Part II with Leland Sklar


On Wolfgang (Bill Graham)

When I was in college I was real tight with a few of the guys from Pacific Gas and Electric (PG&E) which was a band that emanated out of the area. The whole spirit of that area was beautiful. I remember being on the Chitlin Circuit and we'd go up Mandrakes to play a gig.

We had a manager named Bruce Gladner who's company was Shady Management and my god if there ever was a name as prophetic this was it. He also had the band "Zephyr" which included Tommy Bolin.

Bruce had an affiliation with Bill Graham and so because "Wolfgang " (Sklar's Band) becoming closer to Bill and David Rubinson who was a major record producer up there. We cut a few demos that I have that have never seen the light of day. A few 45s.

Bill's real name was "Wolfgang," and we thought, "there's no better way to suck up to our new manager than to name our band after him."

It was about a year later that I met James Taylor and we did a lot of work at the Berkeley Community Theatre and suddenly I was involved with Bill on a much more regular basis. Plus we closed out the Fillmore East we were the next to last act. So I got to be real tight with Bill.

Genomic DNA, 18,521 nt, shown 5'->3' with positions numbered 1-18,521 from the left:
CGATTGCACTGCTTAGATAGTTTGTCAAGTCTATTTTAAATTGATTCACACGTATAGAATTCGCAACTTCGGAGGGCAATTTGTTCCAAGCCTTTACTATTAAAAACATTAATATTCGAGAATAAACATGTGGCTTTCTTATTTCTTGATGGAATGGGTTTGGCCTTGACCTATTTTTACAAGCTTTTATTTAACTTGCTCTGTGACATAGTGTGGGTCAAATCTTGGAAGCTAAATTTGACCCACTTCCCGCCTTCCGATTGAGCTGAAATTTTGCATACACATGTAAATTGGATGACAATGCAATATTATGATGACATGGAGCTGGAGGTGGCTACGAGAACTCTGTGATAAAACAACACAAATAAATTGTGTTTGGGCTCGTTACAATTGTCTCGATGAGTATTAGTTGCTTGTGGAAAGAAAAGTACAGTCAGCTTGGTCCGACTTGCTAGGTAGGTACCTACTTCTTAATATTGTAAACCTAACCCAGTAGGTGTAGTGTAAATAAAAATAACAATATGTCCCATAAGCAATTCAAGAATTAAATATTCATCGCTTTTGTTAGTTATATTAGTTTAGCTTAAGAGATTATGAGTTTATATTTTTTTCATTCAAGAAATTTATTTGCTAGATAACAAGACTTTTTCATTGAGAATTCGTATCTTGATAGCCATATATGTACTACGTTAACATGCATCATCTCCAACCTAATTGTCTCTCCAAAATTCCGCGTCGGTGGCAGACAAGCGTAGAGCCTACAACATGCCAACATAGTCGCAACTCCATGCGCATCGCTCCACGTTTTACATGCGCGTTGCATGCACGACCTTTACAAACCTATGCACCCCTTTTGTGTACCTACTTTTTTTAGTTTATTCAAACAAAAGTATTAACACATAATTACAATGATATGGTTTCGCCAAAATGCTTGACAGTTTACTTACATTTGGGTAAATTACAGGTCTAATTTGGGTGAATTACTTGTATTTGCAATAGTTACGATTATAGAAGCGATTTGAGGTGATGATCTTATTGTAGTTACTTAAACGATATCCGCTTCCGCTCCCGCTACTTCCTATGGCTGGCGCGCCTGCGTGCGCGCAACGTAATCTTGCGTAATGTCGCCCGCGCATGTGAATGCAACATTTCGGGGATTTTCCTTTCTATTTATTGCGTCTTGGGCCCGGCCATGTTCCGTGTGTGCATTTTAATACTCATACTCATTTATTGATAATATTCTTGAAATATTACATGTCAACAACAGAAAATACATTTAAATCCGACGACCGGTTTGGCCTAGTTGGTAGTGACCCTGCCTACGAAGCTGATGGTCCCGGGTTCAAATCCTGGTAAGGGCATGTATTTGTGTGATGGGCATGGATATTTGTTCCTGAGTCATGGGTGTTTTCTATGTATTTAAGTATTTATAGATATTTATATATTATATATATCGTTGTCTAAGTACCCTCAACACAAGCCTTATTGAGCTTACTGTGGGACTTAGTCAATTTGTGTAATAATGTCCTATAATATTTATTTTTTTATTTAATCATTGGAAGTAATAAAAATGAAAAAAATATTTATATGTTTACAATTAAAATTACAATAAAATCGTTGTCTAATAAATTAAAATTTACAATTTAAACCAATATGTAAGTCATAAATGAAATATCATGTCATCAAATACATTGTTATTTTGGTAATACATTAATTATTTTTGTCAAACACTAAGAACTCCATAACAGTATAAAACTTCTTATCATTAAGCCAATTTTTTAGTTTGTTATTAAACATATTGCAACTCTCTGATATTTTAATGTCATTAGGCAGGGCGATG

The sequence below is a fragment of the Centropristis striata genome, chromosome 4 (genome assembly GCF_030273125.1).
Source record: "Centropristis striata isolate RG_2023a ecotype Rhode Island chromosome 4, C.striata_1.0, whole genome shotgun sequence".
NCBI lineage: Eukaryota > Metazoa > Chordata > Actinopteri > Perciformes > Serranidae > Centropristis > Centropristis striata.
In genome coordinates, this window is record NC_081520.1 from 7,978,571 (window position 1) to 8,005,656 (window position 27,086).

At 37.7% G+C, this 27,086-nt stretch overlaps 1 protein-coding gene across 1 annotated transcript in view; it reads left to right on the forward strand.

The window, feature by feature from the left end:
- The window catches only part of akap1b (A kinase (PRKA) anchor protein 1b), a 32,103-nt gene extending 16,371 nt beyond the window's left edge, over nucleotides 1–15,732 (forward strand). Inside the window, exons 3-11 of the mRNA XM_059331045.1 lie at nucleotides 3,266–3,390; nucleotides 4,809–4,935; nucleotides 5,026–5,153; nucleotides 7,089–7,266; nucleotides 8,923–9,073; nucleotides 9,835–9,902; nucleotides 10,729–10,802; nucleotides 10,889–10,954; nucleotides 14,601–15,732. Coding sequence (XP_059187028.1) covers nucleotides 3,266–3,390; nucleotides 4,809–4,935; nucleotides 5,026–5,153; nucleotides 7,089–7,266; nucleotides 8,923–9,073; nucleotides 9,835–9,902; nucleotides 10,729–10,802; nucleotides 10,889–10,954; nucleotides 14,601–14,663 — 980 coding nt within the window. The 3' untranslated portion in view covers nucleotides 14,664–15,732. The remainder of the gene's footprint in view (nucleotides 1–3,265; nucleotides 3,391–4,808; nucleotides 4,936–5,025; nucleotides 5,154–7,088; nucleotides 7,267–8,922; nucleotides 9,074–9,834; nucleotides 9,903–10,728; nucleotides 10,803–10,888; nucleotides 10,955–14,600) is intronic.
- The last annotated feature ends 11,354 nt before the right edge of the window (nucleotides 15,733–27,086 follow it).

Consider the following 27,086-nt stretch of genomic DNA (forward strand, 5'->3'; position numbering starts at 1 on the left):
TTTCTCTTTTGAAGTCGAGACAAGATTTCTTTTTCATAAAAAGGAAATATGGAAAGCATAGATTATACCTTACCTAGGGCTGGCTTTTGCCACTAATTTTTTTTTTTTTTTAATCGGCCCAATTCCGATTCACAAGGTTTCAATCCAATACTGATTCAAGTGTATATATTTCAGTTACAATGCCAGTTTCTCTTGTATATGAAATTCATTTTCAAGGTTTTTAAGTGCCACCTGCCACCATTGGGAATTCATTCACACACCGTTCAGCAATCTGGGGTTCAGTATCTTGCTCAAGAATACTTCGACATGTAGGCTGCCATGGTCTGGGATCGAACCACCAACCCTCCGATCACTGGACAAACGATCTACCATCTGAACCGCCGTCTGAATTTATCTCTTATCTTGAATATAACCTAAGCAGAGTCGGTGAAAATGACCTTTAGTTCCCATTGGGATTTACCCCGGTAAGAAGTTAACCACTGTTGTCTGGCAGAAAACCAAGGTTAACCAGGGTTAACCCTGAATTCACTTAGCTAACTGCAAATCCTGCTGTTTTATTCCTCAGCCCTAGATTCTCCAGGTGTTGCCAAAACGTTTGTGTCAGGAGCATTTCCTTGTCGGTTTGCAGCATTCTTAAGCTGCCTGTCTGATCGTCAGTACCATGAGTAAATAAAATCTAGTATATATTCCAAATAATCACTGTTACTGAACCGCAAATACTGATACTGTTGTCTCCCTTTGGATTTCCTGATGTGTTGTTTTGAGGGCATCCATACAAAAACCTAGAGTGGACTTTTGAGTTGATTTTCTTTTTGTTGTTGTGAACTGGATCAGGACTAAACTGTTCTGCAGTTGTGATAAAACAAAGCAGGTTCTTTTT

It brings me back to "why did he have to get in that helicopter?" Bill died in a helicopter crash. There was a car waiting to take him from Concord but he needed to get back. The weather got real bad and I think they hit power lines. What a loss.

When we played at The Greek Bill would always do the most outrageous back stage events. We'd show up and the spreads and the Hawaiian themes. He was a master of ceremonies just loved to be in the middle of everything.

Bill loved the musicians but he loved the audience more. I remember we went to a gig just to hang out and I won't mention the artists name but they had finished their set and the audience was just screaming going nuts wanting an encore. The band wasn't really acting on it they were sitting back digging themselves. I see Bill take them by the scruff of their neck and push them back out to the stage yelling, "get out there!" More than anything he wanted the crowd to have a great experience. He really believed in that relationship between artist and audience. He wouldn't tolerate any BS from anyone. You read stuff about people disparaging him. He was a task master in an incredibly positive way and his priority was always to make the show and the scene better."


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